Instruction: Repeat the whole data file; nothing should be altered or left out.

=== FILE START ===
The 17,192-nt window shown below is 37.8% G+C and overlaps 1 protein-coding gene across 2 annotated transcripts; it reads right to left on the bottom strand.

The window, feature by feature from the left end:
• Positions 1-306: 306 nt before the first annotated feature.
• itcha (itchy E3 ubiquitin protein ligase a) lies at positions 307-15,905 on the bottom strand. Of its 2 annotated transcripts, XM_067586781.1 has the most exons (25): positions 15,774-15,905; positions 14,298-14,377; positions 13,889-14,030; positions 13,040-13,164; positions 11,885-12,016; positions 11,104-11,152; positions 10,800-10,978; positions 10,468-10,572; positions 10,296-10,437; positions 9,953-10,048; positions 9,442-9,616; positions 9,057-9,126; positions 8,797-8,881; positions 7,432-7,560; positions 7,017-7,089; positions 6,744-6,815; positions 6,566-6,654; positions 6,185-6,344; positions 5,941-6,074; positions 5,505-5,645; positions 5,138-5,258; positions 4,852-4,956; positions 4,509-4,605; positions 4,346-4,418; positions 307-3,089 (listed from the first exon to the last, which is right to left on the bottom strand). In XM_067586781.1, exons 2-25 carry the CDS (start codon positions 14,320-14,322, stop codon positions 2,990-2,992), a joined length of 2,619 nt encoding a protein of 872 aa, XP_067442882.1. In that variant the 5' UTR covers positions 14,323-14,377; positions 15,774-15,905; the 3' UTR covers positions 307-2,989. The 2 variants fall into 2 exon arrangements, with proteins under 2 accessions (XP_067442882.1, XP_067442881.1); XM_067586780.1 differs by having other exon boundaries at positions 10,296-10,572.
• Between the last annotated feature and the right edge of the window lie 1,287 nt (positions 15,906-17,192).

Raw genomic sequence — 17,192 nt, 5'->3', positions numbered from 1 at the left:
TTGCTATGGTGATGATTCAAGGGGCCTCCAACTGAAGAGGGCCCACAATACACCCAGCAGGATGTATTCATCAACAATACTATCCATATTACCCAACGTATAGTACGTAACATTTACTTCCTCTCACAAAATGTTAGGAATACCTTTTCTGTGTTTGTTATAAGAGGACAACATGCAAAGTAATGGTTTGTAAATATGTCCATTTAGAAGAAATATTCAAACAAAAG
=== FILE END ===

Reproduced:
The 17,192-nt window shown below is 37.8% G+C and overlaps 1 protein-coding gene across 2 annotated transcripts; it reads right to left on the bottom strand.

The window, feature by feature from the left end:
• Positions 1-306: 306 nt before the first annotated feature.
• itcha (itchy E3 ubiquitin protein ligase a) lies at positions 307-15,905 on the bottom strand. Of its 2 annotated transcripts, XM_067586781.1 has the most exons (25): positions 15,774-15,905; positions 14,298-14,377; positions 13,889-14,030; positions 13,040-13,164; positions 11,885-12,016; positions 11,104-11,152; positions 10,800-10,978; positions 10,468-10,572; positions 10,296-10,437; positions 9,953-10,048; positions 9,442-9,616; positions 9,057-9,126; positions 8,797-8,881; positions 7,432-7,560; positions 7,017-7,089; positions 6,744-6,815; positions 6,566-6,654; positions 6,185-6,344; positions 5,941-6,074; positions 5,505-5,645; positions 5,138-5,258; positions 4,852-4,956; positions 4,509-4,605; positions 4,346-4,418; positions 307-3,089 (listed from the first exon to the last, which is right to left on the bottom strand). In XM_067586781.1, exons 2-25 carry the CDS (start codon positions 14,320-14,322, stop codon positions 2,990-2,992), a joined length of 2,619 nt encoding a protein of 872 aa, XP_067442882.1. In that variant the 5' UTR covers positions 14,323-14,377; positions 15,774-15,905; the 3' UTR covers positions 307-2,989. The 2 variants fall into 2 exon arrangements, with proteins under 2 accessions (XP_067442882.1, XP_067442881.1); XM_067586780.1 differs by having other exon boundaries at positions 10,296-10,572.
• Between the last annotated feature and the right edge of the window lie 1,287 nt (positions 15,906-17,192).

Raw genomic sequence — 17,192 nt, 5'->3', positions numbered from 1 at the left:
TTGCTATGGTGATGATTCAAGGGGCCTCCAACTGAAGAGGGCCCACAATACACCCAGCAGGATGTATTCATCAACAATACTATCCATATTACCCAACGTATAGTACGTAACATTTACTTCCTCTCACAAAATGTTAGGAATACCTTTTCTGTGTTTGTTATAAGAGGACAACATGCAAAGTAATGGTTTGTAAATATGTCCATTTAGAAGAAATATTCAAACAAAAG